There is a fine art to presenting complex ideas with simplicity and insight, in a manner that both guides and inspires. In Taking the Path of Zen Robert Aitken presents the practice, lifestyle, rationale, and ideology of Zen Buddhism with remarkable clarity.
The Mahayana tradition in Buddhist philosophy is defined by its ethical orientation-the adoption of bodhicitta, the aspiration to attain awakening for the benefit of all sentient beings. And indeed, this tradition is known for its literature on ethics, particularly such texts as Nagarjuna's Jewel Garland of Advice (Ratnavali), Aryadeva's Four Hundred Verses (Catuhsataka), and especially Santideva's How to Lead an Awakened Life (Bodhicaryavatara) and its commentaries. All of these texts reflect the Madhyamaka tradition of philosophy, and all emphasize both the imperative to cultivate an attitude of universal care (karuna) grounded in the realization of emptiness, impermanence, independence and the absence of any self in persons or other phenomena. This position is morally very attractive, but raises an important problem: if all phenomena, including persons and actions, are only conventionally real, can moral injunctions or principles be binding, or does the conventional status of the reality we inhabit condemn us to an ethical relativism or nihilism? In Moonshadows, the international collective known as the Cowherds addresses an analogous problem in the domain of epistemology and argues that the Madhyamaka tradition has the resources to develop a robust account of truth and knowledge within the context of conventional reality. The essays explore a variety of ways in which to understand important Buddhist texts on ethics and Mahayana moral theory so as to make sense of the genuine force of morality. The volume combines careful textual analysis and doctrinal exposition with philosophical reconstruction and reflection, and considers a variety of ways to understand the structure of Mahayana Buddhist ethics.
The Records of Mazu and the Making of Classical Chan Literature explores the growth, makeup, and transformation of Chan (Zen) Buddhist literature in late medieval China. The volume analyzes the earliest extant records about the life, teachings, and legacy of Mazu Daoyi (709-788), the famous leader of the Hongzhou School and one of the principal figures in Chan history. While some of the texts covered are well-known and form a central part of classical Chan (or more broadly Buddhist) literature in China, others have been largely ignored, forgotten, or glossed over until recently. Poceski presents a range of primary materials important for the historical study of Chan Buddhism, some translated for the first time into English or other Western language. He surveys the distinctive features and contents of particular types of texts, and analyzes the forces, milieus, and concerns that shaped key processes of textual production during this period. Although his main focus is on written sources associated with a celebrated Chan tradition that developed and rose to prominence during the Tang era (618-907), Poceski also explores the Five Dynasties (907-960) and Song (960-1279) periods, when many of the best-known Chan collections were compiled. Exploring the Chan School's creative adaptation of classical literary forms and experimentation with novel narrative styles, The Records of Mazu and the Making of Classical Chan Literature traces the creation of several distinctive Chan genres that exerted notable influence on the subsequent development of Buddhism in China and the rest of East Asia.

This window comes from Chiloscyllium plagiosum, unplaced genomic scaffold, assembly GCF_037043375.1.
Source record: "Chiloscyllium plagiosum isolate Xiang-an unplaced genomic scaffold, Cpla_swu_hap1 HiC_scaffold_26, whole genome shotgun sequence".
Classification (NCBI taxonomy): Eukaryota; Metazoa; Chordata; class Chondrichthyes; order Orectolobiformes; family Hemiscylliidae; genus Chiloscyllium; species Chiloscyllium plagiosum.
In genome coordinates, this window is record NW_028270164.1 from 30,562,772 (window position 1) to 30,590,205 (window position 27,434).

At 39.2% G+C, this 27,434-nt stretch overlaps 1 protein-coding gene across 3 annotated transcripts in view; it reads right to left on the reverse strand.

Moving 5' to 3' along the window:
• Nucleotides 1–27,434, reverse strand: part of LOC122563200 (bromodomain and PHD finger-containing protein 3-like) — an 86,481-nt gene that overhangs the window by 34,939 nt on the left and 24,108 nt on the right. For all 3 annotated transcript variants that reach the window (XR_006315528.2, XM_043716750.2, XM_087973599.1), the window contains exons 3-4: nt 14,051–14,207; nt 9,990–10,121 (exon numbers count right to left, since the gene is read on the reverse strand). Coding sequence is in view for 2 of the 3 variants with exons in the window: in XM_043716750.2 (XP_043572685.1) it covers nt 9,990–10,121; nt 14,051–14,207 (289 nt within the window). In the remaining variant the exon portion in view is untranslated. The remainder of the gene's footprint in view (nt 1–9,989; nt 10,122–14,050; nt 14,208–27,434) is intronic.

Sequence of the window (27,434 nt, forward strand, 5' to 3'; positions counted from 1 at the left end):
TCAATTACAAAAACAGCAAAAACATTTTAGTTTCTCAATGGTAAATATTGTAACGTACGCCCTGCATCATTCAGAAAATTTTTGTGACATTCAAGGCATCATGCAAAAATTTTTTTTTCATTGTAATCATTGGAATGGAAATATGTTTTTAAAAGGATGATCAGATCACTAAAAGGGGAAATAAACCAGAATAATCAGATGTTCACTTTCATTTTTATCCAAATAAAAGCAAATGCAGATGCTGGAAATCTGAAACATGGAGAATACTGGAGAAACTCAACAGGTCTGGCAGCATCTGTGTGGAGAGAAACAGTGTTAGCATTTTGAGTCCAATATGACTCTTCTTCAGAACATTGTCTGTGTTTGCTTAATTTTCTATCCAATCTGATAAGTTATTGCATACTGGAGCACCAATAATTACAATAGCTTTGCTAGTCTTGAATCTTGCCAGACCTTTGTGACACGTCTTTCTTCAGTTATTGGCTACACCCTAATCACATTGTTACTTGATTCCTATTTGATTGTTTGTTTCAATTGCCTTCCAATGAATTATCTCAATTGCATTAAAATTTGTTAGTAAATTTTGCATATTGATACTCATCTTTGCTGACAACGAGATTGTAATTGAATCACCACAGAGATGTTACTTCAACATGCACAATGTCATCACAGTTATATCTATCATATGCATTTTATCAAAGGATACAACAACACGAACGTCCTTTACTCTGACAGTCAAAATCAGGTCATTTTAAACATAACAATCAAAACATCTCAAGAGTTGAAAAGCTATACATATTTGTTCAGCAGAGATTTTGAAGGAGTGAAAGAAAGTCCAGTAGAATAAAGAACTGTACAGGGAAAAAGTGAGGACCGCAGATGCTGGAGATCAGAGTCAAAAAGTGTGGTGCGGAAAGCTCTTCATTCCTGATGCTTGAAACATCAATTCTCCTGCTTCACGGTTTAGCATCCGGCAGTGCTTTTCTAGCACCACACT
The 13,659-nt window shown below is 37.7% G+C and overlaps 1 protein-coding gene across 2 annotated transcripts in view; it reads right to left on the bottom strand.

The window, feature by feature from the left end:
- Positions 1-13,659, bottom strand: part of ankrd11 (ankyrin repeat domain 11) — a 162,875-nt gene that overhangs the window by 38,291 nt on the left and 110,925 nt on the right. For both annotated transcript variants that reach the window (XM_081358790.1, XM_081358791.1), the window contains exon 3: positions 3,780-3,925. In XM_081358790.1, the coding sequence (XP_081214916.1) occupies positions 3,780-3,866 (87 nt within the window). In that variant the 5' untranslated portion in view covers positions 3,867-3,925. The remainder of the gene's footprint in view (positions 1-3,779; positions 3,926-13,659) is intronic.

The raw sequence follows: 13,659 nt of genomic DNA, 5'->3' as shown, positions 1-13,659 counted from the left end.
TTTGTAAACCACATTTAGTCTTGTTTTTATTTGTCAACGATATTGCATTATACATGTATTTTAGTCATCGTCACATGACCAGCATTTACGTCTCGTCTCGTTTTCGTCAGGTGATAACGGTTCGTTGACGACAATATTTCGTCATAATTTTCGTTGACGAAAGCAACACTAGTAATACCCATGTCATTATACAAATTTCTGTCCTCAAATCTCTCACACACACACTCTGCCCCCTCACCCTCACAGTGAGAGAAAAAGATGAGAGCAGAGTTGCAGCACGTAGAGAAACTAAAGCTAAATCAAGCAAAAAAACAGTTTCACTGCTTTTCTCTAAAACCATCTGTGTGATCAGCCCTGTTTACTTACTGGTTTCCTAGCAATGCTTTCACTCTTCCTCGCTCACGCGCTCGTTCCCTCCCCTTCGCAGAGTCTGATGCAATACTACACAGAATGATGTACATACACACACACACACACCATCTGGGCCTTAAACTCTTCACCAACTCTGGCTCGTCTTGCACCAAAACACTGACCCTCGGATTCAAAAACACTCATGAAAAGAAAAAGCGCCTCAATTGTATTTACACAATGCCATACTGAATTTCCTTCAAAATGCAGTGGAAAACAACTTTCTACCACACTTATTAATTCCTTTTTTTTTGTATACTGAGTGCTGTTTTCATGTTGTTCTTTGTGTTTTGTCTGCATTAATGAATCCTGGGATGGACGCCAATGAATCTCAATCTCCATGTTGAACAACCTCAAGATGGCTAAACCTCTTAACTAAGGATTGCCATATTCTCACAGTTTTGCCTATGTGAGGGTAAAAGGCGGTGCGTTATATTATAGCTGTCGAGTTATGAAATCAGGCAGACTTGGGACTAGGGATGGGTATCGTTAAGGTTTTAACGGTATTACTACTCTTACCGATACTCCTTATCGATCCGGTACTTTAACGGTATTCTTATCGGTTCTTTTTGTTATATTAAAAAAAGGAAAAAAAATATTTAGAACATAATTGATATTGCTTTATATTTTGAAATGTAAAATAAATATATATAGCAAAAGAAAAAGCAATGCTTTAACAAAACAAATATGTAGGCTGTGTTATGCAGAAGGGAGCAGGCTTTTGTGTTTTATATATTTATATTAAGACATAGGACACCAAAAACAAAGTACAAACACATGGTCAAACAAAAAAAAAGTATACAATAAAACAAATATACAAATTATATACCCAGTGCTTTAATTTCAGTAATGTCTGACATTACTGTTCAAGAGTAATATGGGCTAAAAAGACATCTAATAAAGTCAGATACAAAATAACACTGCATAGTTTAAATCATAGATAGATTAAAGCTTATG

'The monk who taught the world mindfulness' Time This is the definitive book on mindfulness from the beloved Zen master and Nobel Peace Prize nominee Thich Nhat Hanh. With his signature clarity and warmth, he shares practical exercises and anecdotes to help us arrive at greater self-understanding and peacefulness, whether we are beginners or advanced students. Beautifully written, The Miracle of Mindfulness is the essential guide to welcoming presence in your life and truly living in the moment from the father of mindfulness. 'One of the most influential spiritual leaders of our times' Oprah
In the book you now hold, national bestselling author Lama Surya Das offers a thorough map to the richest treasure a human being can find--the Buddha's advice for living to your true potential. Appropriate for new seekers as well as experienced practitioners, and accompanied by lively anecdotes and practical exercises, this is one of the most accessible books to date on the ancient and timeless wisdom of the Buddha. Buddha Is as Buddha Does is for everyone who seeks to become a better person and share in the bounty of true Buddha nature.